N ANNY was not fit to be removed for some time yet, and Diamond went to see her as often as he could. But being more regularly engaged now, seeing he went out every day for a few hours with old Diamond, and had his baby to mind, and one of the horses to attend to, he could not go so often as he would have liked.
One evening, as he sat by her bedside, she said to him:
"I've had such a beautiful dream, Diamond! I should like to tell it you."
"Oh! do," said Diamond; "I am so fond of dreams!"
"She must have been to the back of the north wind," he said to himself.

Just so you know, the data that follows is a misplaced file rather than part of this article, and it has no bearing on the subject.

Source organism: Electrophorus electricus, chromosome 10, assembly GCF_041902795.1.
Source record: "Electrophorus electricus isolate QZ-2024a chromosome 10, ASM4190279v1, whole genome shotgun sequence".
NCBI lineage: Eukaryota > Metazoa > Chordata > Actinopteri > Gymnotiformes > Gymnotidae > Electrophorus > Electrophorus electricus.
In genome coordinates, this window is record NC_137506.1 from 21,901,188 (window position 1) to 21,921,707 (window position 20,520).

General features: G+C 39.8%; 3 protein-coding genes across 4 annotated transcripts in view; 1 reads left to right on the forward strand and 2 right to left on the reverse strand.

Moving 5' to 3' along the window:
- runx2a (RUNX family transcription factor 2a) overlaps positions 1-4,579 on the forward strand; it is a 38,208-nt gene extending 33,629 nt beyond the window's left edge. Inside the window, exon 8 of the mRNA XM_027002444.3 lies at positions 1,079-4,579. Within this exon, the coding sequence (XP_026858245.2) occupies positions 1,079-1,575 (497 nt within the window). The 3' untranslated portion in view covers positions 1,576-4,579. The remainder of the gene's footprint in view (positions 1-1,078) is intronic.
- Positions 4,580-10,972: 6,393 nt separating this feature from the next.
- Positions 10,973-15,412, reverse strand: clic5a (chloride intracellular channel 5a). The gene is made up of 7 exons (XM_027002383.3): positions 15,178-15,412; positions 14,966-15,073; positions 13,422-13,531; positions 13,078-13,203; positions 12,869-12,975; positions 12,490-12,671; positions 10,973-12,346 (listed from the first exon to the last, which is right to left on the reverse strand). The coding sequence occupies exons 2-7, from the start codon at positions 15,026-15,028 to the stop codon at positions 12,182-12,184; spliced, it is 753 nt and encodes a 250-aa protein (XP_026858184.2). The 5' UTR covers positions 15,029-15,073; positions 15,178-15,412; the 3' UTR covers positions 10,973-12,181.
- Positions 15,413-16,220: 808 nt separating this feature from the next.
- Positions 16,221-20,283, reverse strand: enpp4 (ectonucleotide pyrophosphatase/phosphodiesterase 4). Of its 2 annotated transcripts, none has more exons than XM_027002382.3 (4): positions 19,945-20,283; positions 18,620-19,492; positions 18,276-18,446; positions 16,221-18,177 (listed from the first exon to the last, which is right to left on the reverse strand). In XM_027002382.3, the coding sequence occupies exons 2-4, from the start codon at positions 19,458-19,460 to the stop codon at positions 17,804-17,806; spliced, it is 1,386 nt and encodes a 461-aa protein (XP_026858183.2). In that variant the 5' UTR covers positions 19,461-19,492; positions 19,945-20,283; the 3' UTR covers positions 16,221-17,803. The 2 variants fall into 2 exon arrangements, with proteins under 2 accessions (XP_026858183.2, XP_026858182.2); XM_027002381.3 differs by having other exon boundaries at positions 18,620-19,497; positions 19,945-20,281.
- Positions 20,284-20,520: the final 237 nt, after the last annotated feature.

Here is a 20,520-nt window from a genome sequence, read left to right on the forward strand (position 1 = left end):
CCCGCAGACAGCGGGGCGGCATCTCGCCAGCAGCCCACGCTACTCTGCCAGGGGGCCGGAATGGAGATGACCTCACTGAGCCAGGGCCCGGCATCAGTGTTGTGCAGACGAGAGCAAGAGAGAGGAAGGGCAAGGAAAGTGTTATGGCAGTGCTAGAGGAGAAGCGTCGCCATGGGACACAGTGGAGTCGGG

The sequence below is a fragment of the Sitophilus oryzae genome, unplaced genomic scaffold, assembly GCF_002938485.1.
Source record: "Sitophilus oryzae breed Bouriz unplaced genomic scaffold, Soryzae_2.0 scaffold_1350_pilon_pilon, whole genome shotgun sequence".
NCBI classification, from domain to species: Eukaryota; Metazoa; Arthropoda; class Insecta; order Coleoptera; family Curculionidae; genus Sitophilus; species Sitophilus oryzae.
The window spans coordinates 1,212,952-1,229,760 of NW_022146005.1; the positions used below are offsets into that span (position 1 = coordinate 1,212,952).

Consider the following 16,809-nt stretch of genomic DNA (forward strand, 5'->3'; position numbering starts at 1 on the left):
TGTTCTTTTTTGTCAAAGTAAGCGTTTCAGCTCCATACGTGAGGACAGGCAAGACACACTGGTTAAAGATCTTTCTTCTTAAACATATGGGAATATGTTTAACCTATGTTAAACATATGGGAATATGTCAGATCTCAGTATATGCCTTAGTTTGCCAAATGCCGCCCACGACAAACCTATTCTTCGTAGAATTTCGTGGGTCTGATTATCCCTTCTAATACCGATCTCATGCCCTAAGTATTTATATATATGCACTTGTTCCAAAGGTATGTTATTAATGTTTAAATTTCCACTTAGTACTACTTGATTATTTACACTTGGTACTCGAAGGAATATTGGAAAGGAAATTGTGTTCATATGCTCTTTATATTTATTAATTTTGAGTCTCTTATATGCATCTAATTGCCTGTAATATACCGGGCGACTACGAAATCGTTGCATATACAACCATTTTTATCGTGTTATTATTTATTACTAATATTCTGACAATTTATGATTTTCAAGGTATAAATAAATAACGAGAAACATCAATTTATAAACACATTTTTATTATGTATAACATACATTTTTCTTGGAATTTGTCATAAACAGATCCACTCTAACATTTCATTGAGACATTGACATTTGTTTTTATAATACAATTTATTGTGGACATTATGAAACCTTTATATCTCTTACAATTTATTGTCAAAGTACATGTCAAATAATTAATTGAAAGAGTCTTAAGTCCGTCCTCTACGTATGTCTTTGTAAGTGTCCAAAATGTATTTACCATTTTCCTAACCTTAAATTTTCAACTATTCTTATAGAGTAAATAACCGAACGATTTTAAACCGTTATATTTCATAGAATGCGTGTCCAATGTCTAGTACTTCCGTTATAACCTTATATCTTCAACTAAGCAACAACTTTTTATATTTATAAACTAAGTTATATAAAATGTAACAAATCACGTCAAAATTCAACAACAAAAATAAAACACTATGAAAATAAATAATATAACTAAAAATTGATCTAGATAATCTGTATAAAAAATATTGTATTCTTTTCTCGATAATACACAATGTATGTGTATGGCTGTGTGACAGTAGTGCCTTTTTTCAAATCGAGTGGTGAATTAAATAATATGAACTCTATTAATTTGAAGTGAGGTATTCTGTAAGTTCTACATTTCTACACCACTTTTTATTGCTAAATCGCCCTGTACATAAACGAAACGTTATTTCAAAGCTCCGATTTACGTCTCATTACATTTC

" It was a very foolish dream, you know. But somehow it was so pleasant! What a good thing it is that you believe the dream all the time you are in it!"
My readers must not suppose that poor Nanny was able to say what she meant so well as I put it down here. She had never been to school, and had heard very little else than vulgar speech until she came to the hospital. But I have been to school, and al-